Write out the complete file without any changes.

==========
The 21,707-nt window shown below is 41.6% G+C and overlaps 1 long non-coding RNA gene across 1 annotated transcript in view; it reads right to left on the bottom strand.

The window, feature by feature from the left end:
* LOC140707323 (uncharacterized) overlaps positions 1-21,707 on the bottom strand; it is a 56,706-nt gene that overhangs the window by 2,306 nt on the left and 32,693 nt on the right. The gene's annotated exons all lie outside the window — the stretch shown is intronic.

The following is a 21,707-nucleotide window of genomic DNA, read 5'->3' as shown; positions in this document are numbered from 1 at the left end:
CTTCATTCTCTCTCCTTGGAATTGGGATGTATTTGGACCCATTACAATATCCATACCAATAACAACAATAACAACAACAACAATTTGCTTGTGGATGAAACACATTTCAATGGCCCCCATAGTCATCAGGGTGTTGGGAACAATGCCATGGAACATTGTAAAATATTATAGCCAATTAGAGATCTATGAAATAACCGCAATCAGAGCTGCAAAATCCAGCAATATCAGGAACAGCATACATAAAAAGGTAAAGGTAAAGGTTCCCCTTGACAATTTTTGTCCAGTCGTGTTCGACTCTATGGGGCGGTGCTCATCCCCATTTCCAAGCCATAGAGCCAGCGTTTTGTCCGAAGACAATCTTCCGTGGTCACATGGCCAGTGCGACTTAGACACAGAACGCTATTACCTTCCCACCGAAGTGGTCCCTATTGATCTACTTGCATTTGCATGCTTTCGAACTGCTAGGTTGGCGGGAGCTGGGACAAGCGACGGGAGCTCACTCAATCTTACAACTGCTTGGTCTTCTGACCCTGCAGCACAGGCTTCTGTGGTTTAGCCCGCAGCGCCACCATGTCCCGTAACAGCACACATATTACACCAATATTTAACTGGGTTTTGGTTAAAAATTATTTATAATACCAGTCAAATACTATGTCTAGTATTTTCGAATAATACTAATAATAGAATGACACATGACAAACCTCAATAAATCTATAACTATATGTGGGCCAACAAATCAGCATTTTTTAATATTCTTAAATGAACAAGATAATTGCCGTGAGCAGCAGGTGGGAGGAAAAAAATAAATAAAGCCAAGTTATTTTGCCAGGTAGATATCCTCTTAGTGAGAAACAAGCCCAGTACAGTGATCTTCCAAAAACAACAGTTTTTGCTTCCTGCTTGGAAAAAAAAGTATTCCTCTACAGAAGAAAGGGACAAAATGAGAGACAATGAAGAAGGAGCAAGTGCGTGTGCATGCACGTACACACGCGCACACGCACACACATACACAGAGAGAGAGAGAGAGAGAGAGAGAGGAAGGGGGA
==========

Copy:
The 21,707-nt window shown below is 41.6% G+C and overlaps 1 long non-coding RNA gene across 1 annotated transcript in view; it reads right to left on the bottom strand.

The window, feature by feature from the left end:
* LOC140707323 (uncharacterized) overlaps positions 1-21,707 on the bottom strand; it is a 56,706-nt gene that overhangs the window by 2,306 nt on the left and 32,693 nt on the right. The gene's annotated exons all lie outside the window — the stretch shown is intronic.

The following is a 21,707-nucleotide window of genomic DNA, read 5'->3' as shown; positions in this document are numbered from 1 at the left end:
CTTCATTCTCTCTCCTTGGAATTGGGATGTATTTGGACCCATTACAATATCCATACCAATAACAACAATAACAACAACAACAATTTGCTTGTGGATGAAACACATTTCAATGGCCCCCATAGTCATCAGGGTGTTGGGAACAATGCCATGGAACATTGTAAAATATTATAGCCAATTAGAGATCTATGAAATAACCGCAATCAGAGCTGCAAAATCCAGCAATATCAGGAACAGCATACATAAAAAGGTAAAGGTAAAGGTTCCCCTTGACAATTTTTGTCCAGTCGTGTTCGACTCTATGGGGCGGTGCTCATCCCCATTTCCAAGCCATAGAGCCAGCGTTTTGTCCGAAGACAATCTTCCGTGGTCACATGGCCAGTGCGACTTAGACACAGAACGCTATTACCTTCCCACCGAAGTGGTCCCTATTGATCTACTTGCATTTGCATGCTTTCGAACTGCTAGGTTGGCGGGAGCTGGGACAAGCGACGGGAGCTCACTCAATCTTACAACTGCTTGGTCTTCTGACCCTGCAGCACAGGCTTCTGTGGTTTAGCCCGCAGCGCCACCATGTCCCGTAACAGCACACATATTACACCAATATTTAACTGGGTTTTGGTTAAAAATTATTTATAATACCAGTCAAATACTATGTCTAGTATTTTCGAATAATACTAATAATAGAATGACACATGACAAACCTCAATAAATCTATAACTATATGTGGGCCAACAAATCAGCATTTTTTAATATTCTTAAATGAACAAGATAATTGCCGTGAGCAGCAGGTGGGAGGAAAAAAATAAATAAAGCCAAGTTATTTTGCCAGGTAGATATCCTCTTAGTGAGAAACAAGCCCAGTACAGTGATCTTCCAAAAACAACAGTTTTTGCTTCCTGCTTGGAAAAAAAAGTATTCCTCTACAGAAGAAAGGGACAAAATGAGAGACAATGAAGAAGGAGCAAGTGCGTGTGCATGCACGTACACACGCGCACACGCACACACATACACAGAGAGAGAGAGAGAGAGAGAGAGAGGAAGGGGGA